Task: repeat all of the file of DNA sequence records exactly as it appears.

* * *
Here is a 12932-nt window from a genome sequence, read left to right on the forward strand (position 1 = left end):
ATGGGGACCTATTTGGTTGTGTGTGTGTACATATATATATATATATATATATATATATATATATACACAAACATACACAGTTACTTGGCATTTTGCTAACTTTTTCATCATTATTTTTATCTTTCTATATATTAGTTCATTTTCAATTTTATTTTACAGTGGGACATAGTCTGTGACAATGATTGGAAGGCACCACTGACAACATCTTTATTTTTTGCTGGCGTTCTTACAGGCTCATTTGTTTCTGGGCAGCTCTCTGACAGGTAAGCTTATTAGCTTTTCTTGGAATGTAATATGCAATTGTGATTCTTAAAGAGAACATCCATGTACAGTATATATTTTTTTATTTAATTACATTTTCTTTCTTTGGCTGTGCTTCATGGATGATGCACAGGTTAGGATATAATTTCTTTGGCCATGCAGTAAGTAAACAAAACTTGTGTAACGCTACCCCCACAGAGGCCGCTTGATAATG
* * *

Here is a 12932-nt window from a genome sequence, read left to right on the forward strand (position 1 = left end):
ATGGGGACCTATTTGGTTGTGTGTGTGTACATATATATATATATATATATATATATATATATATACACAAACATACACAGTTACTTGGCATTTTGCTAACTTTTTCATCATTATTTTTATCTTTCTATATATTAGTTCATTTTCAATTTTATTTTACAGTGGGACATAGTCTGTGACAATGATTGGAAGGCACCACTGACAACATCTTTATTTTTTGCTGGCGTTCTTACAGGCTCATTTGTTTCTGGGCAGCTCTCTGACAGGTAAGCTTATTAGCTTTTCTTGGAATGTAATATGCAATTGTGATTCTTAAAGAGAACATCCATGTACAGTATATATTTTTTTATTTAATTACATTTTCTTTCTTTGGCTGTGCTTCATGGATGATGCACAGGTTAGGATATAATTTCTTTGGCCATGCAGTAAGTAAACAAAACTTGTGTAACGCTACCCCCACAGAGGCCGCTTGATAATG